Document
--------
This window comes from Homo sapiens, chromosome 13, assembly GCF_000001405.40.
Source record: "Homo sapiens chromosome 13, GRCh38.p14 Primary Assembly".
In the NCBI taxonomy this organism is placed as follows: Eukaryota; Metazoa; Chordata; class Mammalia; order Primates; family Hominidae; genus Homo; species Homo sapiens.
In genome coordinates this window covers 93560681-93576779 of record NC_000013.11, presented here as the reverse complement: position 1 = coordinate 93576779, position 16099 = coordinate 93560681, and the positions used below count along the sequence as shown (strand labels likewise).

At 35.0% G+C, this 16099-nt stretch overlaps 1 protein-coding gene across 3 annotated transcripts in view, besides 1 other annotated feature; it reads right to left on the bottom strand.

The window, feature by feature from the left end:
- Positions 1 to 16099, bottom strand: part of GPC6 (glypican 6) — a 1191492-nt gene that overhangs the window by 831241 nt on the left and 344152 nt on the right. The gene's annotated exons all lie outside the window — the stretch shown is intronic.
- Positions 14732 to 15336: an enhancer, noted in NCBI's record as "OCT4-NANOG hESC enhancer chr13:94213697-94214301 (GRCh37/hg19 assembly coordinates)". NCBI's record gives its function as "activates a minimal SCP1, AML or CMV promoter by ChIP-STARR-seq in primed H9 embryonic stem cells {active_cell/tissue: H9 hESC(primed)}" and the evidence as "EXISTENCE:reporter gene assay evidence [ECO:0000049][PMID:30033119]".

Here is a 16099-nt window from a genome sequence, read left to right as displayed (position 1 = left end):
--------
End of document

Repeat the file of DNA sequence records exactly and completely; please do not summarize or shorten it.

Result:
This window comes from Homo sapiens, chromosome 13, assembly GCF_000001405.40.
Source record: "Homo sapiens chromosome 13, GRCh38.p14 Primary Assembly".
In the NCBI taxonomy this organism is placed as follows: Eukaryota; Metazoa; Chordata; class Mammalia; order Primates; family Hominidae; genus Homo; species Homo sapiens.
In genome coordinates this window covers 93560681-93576779 of record NC_000013.11, presented here as the reverse complement: position 1 = coordinate 93576779, position 16099 = coordinate 93560681, and the positions used below count along the sequence as shown (strand labels likewise).

At 35.0% G+C, this 16099-nt stretch overlaps 1 protein-coding gene across 3 annotated transcripts in view, besides 1 other annotated feature; it reads right to left on the bottom strand.

The window, feature by feature from the left end:
- Positions 1 to 16099, bottom strand: part of GPC6 (glypican 6) — a 1191492-nt gene that overhangs the window by 831241 nt on the left and 344152 nt on the right. The gene's annotated exons all lie outside the window — the stretch shown is intronic.
- Positions 14732 to 15336: an enhancer, noted in NCBI's record as "OCT4-NANOG hESC enhancer chr13:94213697-94214301 (GRCh37/hg19 assembly coordinates)". NCBI's record gives its function as "activates a minimal SCP1, AML or CMV promoter by ChIP-STARR-seq in primed H9 embryonic stem cells {active_cell/tissue: H9 hESC(primed)}" and the evidence as "EXISTENCE:reporter gene assay evidence [ECO:0000049][PMID:30033119]".

Here is a 16099-nt window from a genome sequence, read left to right as displayed (position 1 = left end):